As some of you may know, I studied screenwriting before I decided to jump into books. The name Syd Field was the first name I learned while attending the New York Film Academy in L.A.
Among other books, Syd Field was the author of Screenplay: the foundations of screenwriting and The Screen Writer's Workbook. These books break down the three-act structure to the very basics of storytelling. Unfortunately, Mr. Fields recently past away. He left behind a legacy of screenwriters--including James Cameron and Judd Apatow--who benefited from his teachings.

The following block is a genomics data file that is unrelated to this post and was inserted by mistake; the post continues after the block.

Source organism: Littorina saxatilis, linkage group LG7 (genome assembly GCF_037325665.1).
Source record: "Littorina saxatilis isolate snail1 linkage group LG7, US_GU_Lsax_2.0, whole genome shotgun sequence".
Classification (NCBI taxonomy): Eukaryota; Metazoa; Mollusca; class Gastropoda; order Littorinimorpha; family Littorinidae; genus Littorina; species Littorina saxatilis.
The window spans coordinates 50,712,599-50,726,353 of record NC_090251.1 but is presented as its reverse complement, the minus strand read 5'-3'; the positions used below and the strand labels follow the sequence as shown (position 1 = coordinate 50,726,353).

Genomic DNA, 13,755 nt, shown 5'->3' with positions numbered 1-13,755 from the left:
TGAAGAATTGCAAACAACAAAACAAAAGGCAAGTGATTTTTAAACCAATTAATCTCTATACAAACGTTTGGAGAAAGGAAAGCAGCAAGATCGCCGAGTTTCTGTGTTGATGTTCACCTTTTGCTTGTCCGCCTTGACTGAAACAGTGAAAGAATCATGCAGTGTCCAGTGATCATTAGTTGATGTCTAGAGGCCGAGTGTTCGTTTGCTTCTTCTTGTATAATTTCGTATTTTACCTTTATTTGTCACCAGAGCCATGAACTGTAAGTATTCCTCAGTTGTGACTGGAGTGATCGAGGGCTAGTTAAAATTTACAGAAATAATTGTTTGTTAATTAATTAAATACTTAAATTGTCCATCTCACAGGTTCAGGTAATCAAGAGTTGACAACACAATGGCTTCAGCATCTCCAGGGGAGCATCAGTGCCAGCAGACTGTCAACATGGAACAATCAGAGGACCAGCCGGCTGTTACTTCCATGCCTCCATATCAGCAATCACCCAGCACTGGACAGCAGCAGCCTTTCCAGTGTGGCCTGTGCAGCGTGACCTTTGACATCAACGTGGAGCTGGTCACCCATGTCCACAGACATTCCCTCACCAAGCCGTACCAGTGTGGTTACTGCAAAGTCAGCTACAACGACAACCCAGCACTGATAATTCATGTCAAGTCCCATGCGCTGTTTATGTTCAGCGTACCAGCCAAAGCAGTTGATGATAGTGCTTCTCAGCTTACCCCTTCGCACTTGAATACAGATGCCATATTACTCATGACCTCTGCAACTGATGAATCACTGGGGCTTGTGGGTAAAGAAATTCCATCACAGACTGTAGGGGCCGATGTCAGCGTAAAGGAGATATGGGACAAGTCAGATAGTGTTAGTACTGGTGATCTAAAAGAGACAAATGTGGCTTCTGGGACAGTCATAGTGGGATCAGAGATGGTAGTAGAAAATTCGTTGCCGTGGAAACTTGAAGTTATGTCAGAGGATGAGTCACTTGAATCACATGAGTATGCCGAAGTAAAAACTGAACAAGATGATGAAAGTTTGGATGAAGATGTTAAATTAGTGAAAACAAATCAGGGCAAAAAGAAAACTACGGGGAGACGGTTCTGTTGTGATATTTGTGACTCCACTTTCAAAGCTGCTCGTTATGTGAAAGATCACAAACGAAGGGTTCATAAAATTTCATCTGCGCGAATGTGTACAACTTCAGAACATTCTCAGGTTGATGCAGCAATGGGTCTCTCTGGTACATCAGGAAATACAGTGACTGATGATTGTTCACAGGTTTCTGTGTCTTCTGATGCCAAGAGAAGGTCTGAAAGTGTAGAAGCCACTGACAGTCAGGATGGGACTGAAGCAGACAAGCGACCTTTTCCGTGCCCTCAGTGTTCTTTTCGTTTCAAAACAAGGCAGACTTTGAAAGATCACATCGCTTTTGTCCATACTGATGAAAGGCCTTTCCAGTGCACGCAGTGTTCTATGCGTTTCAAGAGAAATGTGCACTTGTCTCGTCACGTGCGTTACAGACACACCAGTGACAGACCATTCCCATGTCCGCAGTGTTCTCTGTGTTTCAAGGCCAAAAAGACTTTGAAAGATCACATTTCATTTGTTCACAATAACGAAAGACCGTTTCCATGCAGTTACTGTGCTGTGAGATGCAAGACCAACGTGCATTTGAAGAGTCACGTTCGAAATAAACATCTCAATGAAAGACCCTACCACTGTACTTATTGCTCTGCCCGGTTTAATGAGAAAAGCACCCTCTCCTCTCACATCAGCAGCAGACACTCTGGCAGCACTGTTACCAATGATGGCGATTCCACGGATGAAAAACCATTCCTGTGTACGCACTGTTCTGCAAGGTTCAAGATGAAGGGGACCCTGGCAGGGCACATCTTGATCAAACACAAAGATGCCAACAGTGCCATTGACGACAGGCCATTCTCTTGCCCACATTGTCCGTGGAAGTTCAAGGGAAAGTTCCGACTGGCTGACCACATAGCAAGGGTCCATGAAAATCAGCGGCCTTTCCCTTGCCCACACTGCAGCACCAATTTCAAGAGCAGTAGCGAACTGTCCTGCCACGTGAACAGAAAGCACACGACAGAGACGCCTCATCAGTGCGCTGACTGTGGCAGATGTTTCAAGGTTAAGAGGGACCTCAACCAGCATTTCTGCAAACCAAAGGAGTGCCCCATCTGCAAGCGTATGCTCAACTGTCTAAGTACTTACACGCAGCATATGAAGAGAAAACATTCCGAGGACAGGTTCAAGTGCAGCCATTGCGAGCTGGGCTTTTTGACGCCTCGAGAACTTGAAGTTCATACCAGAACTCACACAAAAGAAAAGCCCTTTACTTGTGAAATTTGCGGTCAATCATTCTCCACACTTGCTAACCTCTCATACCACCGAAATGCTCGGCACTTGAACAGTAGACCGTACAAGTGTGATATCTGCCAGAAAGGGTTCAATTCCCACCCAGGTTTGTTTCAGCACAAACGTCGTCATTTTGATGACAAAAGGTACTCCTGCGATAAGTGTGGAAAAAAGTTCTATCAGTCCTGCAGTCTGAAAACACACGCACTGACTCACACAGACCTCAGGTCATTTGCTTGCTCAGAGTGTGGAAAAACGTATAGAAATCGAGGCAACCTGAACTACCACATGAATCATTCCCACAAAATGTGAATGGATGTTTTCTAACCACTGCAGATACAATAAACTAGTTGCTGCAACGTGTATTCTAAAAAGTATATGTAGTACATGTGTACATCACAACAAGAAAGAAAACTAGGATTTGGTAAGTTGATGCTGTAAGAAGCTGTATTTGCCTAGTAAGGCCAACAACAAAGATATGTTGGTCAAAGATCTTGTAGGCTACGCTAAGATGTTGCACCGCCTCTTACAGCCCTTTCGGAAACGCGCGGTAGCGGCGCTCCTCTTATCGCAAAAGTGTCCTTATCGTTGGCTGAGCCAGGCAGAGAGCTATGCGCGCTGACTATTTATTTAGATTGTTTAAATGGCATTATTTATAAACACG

The three-act paradigm above was Syd Field's baby. It's an amazing tool that can help you plot out your story.
Though I haven't touched a screenplay since I started the Sapphire series, I still use the same structure for my books. To me, the three-act structure, and all it includes, isn't only for film and plays. It is the very essence of how a story should naturally unfold. There is a reason the three-act structure has stuck around since it originated in ancient Greece with Aristotle; it works.
A novel might run to be around 300 pages while a screenplay only runs to be 110 pages. Because of this, you can't use the exact page count structure for novels that is used in screenwriting, but the acts are still the same, and the way the story should unfold still holds true.
RIP, Mr. Field, and thanks for enlightening us.